Scaling: An Attempt to Find a Common Denominator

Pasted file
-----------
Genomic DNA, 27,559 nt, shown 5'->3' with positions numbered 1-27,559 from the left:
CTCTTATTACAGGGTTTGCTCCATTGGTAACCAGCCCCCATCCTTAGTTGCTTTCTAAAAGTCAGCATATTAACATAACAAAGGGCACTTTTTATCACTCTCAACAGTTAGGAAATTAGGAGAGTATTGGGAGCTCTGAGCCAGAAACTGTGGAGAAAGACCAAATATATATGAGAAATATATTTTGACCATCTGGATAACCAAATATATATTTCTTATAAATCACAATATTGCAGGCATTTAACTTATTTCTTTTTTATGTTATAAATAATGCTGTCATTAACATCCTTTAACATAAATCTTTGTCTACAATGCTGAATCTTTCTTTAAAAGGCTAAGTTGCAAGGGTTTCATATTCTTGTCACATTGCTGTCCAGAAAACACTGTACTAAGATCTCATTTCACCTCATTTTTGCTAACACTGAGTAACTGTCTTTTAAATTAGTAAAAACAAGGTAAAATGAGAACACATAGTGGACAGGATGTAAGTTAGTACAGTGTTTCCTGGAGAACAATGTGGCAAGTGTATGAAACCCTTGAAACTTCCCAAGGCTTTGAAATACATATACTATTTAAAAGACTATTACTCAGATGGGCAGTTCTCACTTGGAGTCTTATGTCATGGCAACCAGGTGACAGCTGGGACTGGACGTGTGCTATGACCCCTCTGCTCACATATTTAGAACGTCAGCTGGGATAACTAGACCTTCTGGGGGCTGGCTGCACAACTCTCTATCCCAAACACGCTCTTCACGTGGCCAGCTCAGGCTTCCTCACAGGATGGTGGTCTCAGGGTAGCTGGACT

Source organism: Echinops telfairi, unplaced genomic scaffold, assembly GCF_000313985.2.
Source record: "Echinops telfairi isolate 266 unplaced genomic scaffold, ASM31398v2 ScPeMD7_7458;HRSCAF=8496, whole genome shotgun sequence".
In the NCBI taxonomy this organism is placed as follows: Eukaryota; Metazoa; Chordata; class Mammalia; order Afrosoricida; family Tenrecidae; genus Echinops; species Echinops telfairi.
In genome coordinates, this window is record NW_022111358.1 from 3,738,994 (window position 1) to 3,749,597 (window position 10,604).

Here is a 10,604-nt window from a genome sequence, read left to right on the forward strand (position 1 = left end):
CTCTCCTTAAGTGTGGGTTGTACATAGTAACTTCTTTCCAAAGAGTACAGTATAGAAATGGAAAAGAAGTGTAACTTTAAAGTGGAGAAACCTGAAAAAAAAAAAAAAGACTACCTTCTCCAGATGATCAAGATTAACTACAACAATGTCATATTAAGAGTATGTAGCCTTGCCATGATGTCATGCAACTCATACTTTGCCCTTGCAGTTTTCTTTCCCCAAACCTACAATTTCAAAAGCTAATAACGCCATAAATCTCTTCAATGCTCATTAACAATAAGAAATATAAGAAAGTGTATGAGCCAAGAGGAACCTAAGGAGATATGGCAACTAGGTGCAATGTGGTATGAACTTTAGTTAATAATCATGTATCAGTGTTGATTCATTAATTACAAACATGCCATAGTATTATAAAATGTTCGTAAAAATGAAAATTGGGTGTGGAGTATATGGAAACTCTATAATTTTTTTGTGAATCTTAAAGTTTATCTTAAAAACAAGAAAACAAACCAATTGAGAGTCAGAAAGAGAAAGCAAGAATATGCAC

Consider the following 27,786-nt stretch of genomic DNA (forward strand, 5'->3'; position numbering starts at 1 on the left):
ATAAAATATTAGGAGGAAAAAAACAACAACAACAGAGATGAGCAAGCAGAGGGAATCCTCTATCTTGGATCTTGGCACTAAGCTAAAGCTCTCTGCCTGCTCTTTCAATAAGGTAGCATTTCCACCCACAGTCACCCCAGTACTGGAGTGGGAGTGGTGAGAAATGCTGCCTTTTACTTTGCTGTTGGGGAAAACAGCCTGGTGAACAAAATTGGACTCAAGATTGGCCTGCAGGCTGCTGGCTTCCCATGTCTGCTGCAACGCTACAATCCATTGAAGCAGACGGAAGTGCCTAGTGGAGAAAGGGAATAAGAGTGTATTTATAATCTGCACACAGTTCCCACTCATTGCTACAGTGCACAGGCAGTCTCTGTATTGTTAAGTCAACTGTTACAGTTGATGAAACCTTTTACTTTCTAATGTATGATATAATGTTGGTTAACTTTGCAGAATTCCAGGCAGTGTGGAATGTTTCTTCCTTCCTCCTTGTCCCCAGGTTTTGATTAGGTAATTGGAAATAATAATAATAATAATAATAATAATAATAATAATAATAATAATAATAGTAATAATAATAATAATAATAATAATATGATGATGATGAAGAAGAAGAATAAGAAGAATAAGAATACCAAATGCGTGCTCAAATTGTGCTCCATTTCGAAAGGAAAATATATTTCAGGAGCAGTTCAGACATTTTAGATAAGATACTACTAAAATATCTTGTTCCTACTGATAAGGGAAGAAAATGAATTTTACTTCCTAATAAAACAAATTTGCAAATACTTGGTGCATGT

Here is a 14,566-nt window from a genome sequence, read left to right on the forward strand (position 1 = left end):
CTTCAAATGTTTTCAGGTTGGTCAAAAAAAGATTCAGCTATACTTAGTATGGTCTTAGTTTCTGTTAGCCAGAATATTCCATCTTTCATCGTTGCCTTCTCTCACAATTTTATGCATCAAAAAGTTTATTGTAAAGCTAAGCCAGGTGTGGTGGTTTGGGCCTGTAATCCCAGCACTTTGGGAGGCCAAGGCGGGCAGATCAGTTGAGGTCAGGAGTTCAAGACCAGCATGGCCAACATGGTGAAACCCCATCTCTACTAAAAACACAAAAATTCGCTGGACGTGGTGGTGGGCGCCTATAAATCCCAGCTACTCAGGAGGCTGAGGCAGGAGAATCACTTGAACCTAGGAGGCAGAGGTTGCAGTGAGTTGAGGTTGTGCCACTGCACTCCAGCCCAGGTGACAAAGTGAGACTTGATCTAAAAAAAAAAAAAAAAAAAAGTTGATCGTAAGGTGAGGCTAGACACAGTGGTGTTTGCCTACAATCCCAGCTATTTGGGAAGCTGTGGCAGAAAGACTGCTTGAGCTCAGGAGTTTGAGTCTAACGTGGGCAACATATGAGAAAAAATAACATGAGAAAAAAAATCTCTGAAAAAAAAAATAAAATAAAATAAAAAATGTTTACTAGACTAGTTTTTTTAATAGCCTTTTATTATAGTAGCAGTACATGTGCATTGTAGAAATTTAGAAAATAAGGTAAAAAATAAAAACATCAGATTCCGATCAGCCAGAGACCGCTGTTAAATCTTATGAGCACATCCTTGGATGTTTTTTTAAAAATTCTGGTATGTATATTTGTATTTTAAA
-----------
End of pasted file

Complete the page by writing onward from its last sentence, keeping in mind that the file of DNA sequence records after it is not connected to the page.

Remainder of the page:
What makes toxicologists believe that experimental findings in laboratory animals can predict what is going to happen in humans under the same conditions? Probably the fact that the human is as much an animal as the laboratory model and that both humans and laboratory animals had a common ancestor in their respective evolutionary pasts. While it is easy enough to see that both the human and mouse are animals and that evolutionary theory provides a reasonably good explanation for the occurrence of life on earth, this is only part of the issue. Evolutionary theory certainly explains the continuity of life on earth, but it also explains the diversity as well. The observer of nature may not know what is the most impressive phenomenon—the marvelous unity and similarity of life as tied together by a common genetic code or the striking diversity of sizes, shapes, forms, and functions. For while the predictive toxicologist may want to emphasize the phylogenetic continuity of life as the basis of animal extrapolation, he or she must also successfully deal with the diversity issue as well. Thus how is it possible to predict a human response from a mouse, when the human is about 3500 times larger or the mouse takes 14 breaths for every 1 human breath or the metabolism 500of the mouse is about seven times faster than the human’s (Jones and Grendon, 1976). While there are similarities between humans and mice, are the differences so great that any predictions are of little practical value?